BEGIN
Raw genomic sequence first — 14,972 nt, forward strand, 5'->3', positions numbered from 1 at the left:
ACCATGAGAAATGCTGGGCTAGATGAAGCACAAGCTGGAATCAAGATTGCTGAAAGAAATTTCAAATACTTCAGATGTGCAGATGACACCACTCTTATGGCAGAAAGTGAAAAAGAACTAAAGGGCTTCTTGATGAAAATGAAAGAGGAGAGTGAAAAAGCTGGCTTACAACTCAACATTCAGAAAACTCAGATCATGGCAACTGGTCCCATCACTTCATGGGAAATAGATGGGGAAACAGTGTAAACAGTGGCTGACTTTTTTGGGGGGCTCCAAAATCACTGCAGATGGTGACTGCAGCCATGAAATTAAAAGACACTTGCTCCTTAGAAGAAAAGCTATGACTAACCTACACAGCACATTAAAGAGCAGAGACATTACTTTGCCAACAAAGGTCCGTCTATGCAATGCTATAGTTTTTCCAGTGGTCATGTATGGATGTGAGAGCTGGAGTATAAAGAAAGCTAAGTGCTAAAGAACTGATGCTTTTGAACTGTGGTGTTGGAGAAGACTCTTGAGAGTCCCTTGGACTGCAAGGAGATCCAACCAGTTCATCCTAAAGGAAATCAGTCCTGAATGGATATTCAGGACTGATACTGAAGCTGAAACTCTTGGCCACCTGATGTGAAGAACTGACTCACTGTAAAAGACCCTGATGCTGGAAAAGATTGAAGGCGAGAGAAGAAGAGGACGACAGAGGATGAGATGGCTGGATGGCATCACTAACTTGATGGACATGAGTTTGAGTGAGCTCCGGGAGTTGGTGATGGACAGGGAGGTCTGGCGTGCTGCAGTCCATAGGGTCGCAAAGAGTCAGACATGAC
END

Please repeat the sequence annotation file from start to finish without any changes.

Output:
Raw genomic sequence first — 14,972 nt, forward strand, 5'->3', positions numbered from 1 at the left:
ACCATGAGAAATGCTGGGCTAGATGAAGCACAAGCTGGAATCAAGATTGCTGAAAGAAATTTCAAATACTTCAGATGTGCAGATGACACCACTCTTATGGCAGAAAGTGAAAAAGAACTAAAGGGCTTCTTGATGAAAATGAAAGAGGAGAGTGAAAAAGCTGGCTTACAACTCAACATTCAGAAAACTCAGATCATGGCAACTGGTCCCATCACTTCATGGGAAATAGATGGGGAAACAGTGTAAACAGTGGCTGACTTTTTTGGGGGGCTCCAAAATCACTGCAGATGGTGACTGCAGCCATGAAATTAAAAGACACTTGCTCCTTAGAAGAAAAGCTATGACTAACCTACACAGCACATTAAAGAGCAGAGACATTACTTTGCCAACAAAGGTCCGTCTATGCAATGCTATAGTTTTTCCAGTGGTCATGTATGGATGTGAGAGCTGGAGTATAAAGAAAGCTAAGTGCTAAAGAACTGATGCTTTTGAACTGTGGTGTTGGAGAAGACTCTTGAGAGTCCCTTGGACTGCAAGGAGATCCAACCAGTTCATCCTAAAGGAAATCAGTCCTGAATGGATATTCAGGACTGATACTGAAGCTGAAACTCTTGGCCACCTGATGTGAAGAACTGACTCACTGTAAAAGACCCTGATGCTGGAAAAGATTGAAGGCGAGAGAAGAAGAGGACGACAGAGGATGAGATGGCTGGATGGCATCACTAACTTGATGGACATGAGTTTGAGTGAGCTCCGGGAGTTGGTGATGGACAGGGAGGTCTGGCGTGCTGCAGTCCATAGGGTCGCAAAGAGTCAGACATGAC